One trick to making your original world as compelling, organic and rich as Star Trek is to begin with a simple sketch. Instead of defining everything that's necessary to the premise, write a short, half-page description of what your first piece is going to be--and decide if you're going to leave it room to grow. This is the time to buy ring-binders, download RoughDraft, or set up your filing system.

One element will stand out from the rest as defining your world. For Anne McCaffrey's Pern series, that would be dragons. For Anne Rice's vampire novels, it's vampires. For a crime series, it might be a specific type of murder, serial killings, domestic crimes, or homicide. The defining element is central to your premise, main theme and main character's motivation, even if, as the series progresses, new main characters step into the spotlight.

From that starting point, your setting can grow in the same way characters do. Everything that happens in your outline demands special conditions, whether that's the internal rules of a street gang or the way dragons choose their riders. Some of these conditions will come up mid-plot, because they would create more conflict than your original default conditions.

If your detective grew up in a neighborhood with a gang, he may have relatives in the gang. That's good conflict; who wants to have to arrest his own brother?  Does the MC want to arrest his brother? That sounds like a family with plenty of conflicts where the detective may be the white-sheep cop of the lot. Alternately, if your detective is from out of town, he may not recognize any of the gang's habits, hangouts, members and colors. Given that, you gain an opportunity to stick his neck out doing things he shouldn't in a neighborhood where he should've brought two more partners for backup.

Those are all plotting choices that can result in a good crime story or novel. Either of them could work, or both could be combined into the same piece if those cops are partners. At this level it still looks like an ordinary premise. What would make this situation more original is if the gang was multiracial, the department more complex than all honest cops or all bad crooked cops, while some Asian mob starts moving in on everyone. Maybe a crooked cop straightens out when he's caught between payoffs from competing gangs, and the whole situation becomes more complex.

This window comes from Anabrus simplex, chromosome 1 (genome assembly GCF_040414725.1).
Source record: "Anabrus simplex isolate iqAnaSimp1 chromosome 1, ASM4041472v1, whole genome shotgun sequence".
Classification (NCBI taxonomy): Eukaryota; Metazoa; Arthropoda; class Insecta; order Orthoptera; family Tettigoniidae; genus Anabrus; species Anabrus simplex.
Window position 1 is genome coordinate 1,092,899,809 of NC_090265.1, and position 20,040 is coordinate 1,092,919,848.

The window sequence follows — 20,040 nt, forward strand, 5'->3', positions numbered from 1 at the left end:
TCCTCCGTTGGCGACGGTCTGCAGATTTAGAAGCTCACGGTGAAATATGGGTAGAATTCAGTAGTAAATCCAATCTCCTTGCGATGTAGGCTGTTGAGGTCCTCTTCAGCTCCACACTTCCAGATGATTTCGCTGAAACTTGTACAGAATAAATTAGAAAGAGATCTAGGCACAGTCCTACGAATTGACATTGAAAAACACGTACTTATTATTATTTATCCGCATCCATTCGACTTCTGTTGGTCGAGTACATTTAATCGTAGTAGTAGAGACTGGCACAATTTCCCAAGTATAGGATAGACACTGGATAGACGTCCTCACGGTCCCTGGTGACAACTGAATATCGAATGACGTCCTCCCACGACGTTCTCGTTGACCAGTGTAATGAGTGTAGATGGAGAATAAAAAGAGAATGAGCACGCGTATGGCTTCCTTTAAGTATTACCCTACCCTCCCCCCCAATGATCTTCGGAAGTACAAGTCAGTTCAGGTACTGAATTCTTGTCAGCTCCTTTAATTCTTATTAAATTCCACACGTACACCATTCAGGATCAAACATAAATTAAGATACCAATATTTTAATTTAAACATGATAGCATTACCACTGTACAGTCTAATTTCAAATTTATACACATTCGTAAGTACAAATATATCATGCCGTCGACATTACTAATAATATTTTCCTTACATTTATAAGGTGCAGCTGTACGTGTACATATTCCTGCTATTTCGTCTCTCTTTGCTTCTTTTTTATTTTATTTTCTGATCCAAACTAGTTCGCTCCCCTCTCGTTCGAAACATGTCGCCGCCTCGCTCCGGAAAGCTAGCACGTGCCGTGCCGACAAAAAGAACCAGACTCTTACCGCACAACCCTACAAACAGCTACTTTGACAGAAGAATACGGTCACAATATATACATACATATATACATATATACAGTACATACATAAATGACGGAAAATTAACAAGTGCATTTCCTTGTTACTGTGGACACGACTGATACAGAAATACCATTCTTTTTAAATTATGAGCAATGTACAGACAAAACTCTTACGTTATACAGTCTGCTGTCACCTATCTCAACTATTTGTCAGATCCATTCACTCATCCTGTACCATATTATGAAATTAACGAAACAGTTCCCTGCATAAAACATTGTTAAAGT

This is where filling your files with details as you go starts to become important. perhaps one faction or gang has one religion and historical background, another isn't religious and had a different history, a third came from another country and has completely different customs.  Keep track of the details.

With a fantasy novel, your magical system could be the starting point of organic worldbuilding. Magical systems can grow rapidly and stir reader interest, because like the crime in a crime novel, they are puzzles readers can solve. Fictional sorcery is a major hobby for many computer game players, programmers, and IT experts who enjoy reading fantasy. Like armchair detectives, puzzle readers like to outsmart mage characters and create interesting spells based on the magic system's rules.

Magic can also be mythic and carry a theme. This is where series theme starts to deepen. A main theme embedded in that first premise worldbuilding sketch can deepen and grow with subthemes developing in later stories and novels. Theme notes taken throughout may make it easier to keep sequels on track and variations reflecting back into the immersive core.